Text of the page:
Given the high rate of M&A activity in law firms, it is likely that you will be involved in an acquisition at some point in your career.

I have – a few actually. I worked on the merger of McKee Nelson with Bingham McCutchen when I was an in-house marketing professional and today, as a consultant to small- and mid-size law firms.

A merger or acquisition presents unique marketing challenges. At the heart of it, the merging of two organizations, no matter how carefully planned, brings strategic, logistical and cultural pressures that must be recognized and addressed in order to avoid confusion, errors, loss of clients or loss of key employees.

There are so many things to think about when it comes to a law firm merger and having a strong marketing and business development plan in place is incredibly important.

A merger should not be an endgame for its own sake. Instead, it should serve a broader business goal.

For some firms, that might be reaching new markets or adding practice groups that clients are demanding. For other firms, that might be recruiting higher-caliber lawyers or creating efficiency.

Your main focus during a merger should be on your people – your clients and your employees.

Here are some things to think about when it comes to planning your marketing strategy.

  • Create a transition team that includes all functional areas of the firm
  • Clarify marketing roles and relationships
  • Identify the firm’s key clients, resolve conflicts, appoint client relationship partners for each, assemble new client teams, consult with these clients to explain the benefits of the merger to them, draw up client service plans for each and put these into action.
  • Build PR plan, internal communications plan and social media plan
    • When crafting communications of the change, ensure they are positive, detailed and offer additional resources for those who want to learn more. An internal FAQ document can be an effective way to quickly answer common questions.
  • Work closely with recruiting and human resources on the various people issues that will inevitably come up during the merger process
  • Create and implement client communications plan and strategy
  • Address branding/rebranding issues
  • Meet early on with key partners at target firm to discuss BD/marketing strategy and other important items
  • Talk to target firm’s web site company about plan for switching over website once combination is complete.
    • What will the message be on the site?
    • Which pages will still be active?
  • Make sure all email addresses from prior firm are forwarded for a prolonged period to the new firm’s email (at least 6 months)
  • Review and revise all bios/practice and industry descriptions as necessary
  • Rewrite web copy – about us, diversity, recruiting, pro bono, etc.
  • Identify marketing redundancies and opportunities
  • Take stock of pitches and proposals in the pipeline and work to combine experience together
  • Take inventory of marketing assets that need to be changed
    • Do you need to co-brand or rebrand your marketing collateral?
    • Create a new logo? Apply an existing logo from one of the firms to both firms?
    • Website, bios, printed collateral, business cards and even signage are among the many items that will have to be updated.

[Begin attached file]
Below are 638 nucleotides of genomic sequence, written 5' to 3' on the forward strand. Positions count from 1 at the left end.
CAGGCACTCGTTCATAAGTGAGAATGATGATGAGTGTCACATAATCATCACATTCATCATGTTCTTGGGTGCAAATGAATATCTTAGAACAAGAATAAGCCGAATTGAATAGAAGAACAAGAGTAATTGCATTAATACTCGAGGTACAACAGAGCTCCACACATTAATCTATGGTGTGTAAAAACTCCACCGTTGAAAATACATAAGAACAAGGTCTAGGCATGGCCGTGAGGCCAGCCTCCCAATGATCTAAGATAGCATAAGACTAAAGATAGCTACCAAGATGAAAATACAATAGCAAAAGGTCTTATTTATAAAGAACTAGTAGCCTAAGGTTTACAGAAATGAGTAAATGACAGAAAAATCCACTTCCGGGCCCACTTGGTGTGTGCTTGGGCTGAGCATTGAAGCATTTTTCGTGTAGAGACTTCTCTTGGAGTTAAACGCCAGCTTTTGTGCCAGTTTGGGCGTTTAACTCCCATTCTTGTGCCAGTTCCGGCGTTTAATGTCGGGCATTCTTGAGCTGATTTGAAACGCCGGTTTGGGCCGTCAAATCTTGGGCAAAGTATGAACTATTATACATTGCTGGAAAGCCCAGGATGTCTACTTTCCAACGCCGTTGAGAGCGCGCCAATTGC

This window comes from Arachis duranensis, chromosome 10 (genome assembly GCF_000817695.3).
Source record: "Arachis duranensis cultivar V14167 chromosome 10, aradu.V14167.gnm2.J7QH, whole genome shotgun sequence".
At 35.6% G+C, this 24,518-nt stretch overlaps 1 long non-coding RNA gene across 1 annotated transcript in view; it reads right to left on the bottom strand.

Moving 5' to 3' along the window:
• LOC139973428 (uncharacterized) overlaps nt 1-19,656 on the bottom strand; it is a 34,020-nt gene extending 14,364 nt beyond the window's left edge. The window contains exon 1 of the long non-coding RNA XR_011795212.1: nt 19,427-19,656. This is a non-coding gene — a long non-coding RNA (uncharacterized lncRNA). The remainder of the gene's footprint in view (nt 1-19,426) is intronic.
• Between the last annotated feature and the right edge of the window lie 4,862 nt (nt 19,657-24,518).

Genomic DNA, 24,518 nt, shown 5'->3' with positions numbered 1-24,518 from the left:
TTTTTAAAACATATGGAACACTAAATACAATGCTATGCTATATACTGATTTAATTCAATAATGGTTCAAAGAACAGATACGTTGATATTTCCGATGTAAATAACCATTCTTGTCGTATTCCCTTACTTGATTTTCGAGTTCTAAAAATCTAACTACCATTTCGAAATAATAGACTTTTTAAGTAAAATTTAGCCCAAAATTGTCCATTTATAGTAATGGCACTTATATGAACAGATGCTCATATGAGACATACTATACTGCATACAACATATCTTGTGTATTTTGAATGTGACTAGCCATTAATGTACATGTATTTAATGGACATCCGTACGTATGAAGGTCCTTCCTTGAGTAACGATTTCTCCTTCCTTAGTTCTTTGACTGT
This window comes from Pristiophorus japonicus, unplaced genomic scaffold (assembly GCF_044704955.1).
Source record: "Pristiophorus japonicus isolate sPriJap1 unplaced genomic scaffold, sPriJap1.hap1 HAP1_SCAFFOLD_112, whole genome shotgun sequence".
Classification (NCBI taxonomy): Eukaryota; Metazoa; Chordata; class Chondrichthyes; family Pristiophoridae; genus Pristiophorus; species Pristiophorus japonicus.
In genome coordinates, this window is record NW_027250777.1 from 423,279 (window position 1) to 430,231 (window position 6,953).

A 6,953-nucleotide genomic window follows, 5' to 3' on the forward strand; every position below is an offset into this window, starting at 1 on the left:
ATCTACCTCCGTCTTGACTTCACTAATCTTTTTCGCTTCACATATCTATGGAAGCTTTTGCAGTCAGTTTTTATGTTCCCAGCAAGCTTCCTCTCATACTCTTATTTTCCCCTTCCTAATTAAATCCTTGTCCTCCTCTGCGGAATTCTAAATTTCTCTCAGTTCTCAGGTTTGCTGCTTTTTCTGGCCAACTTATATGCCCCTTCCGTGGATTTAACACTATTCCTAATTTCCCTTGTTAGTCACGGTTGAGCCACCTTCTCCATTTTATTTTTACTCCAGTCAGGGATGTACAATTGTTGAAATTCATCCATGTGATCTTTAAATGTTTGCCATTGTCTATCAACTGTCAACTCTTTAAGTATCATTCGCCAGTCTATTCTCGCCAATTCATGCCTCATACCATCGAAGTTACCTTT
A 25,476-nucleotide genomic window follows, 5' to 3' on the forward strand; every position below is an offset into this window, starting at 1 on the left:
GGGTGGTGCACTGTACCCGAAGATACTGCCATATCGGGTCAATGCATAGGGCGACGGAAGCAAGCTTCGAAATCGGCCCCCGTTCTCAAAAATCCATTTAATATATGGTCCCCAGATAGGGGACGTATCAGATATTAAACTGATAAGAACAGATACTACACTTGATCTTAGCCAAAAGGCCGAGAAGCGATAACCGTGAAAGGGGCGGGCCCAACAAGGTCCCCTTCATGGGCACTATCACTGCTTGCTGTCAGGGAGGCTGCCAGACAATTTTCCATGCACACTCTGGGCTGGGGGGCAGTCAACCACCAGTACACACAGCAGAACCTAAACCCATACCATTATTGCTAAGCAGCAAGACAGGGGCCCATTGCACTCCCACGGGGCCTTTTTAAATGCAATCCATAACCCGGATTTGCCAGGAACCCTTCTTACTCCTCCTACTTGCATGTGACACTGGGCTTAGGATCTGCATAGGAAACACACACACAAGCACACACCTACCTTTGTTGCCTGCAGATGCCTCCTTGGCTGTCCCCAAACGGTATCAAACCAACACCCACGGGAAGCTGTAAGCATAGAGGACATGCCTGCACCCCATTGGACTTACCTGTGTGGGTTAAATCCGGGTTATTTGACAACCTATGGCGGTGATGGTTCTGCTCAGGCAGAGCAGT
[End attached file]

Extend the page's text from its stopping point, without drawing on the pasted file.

• Be sure to make a very detailed list of all the moving pieces to ensure that nothing is missed.
  • Take stock of upcoming events, sponsorships and other commitments that both firms have to plan ahead and to strategically decide on who should attend/speak
  • If there is overlap with offices in the same city, discuss strategy for communication and listing those on public facing materials until lease issues are worked out.
  • Ensure that any new offices obtained as a result of the merger are incorporated into your strategic marketing and PR plan (think about local markets for press and events).
  • Regularly communicate internally during this time – it is very important to build your employee advocacy program
  • Identify key audiences and tailor messaging and communicate regularly to your key audiences – clients, prospects, alumni, law schools, recruits, vendors, etc.
  • Plan website updates to announce the acquisition/new firm name/transition
  • Distribute email announcement to clients and other key audiences
  • Above all, approach everything with empathy, understanding and transparency – especially when it comes to the firm being acquired. Change is not easy for anyone – and this is a big one – even if it is an exciting time. 

Also note that information leaks can derail merger plans.

Be sure that only key internal stakeholders are aware of the plans for as long as possible. Once you begin sharing the news with a broader internal audience, have your key messages, press release and social media posts ready to go.

Make sure you can answer these questions:

  • What are your contingency plans if the media leak specific details of the merger before the firm is ready to release information?
  • How will you deal with leaks to the media if merger negotiations fail?

Post-merger, your main marketing challenges will be to manage the communication around any departing lawyers, clients who may be leaving the firm and to monitor that any promises made before the merger, especially to key clients, are being delivered.

Also, ensure that partners, lawyers and staff are happy in their new roles. If they aren’t, they could leave the firm and that’s the last thing you want during a merger.

Law firm mergers are complicated, and you should have a strong professional at the helm when it comes to marketing. Feel free to contact me if you need help in this area.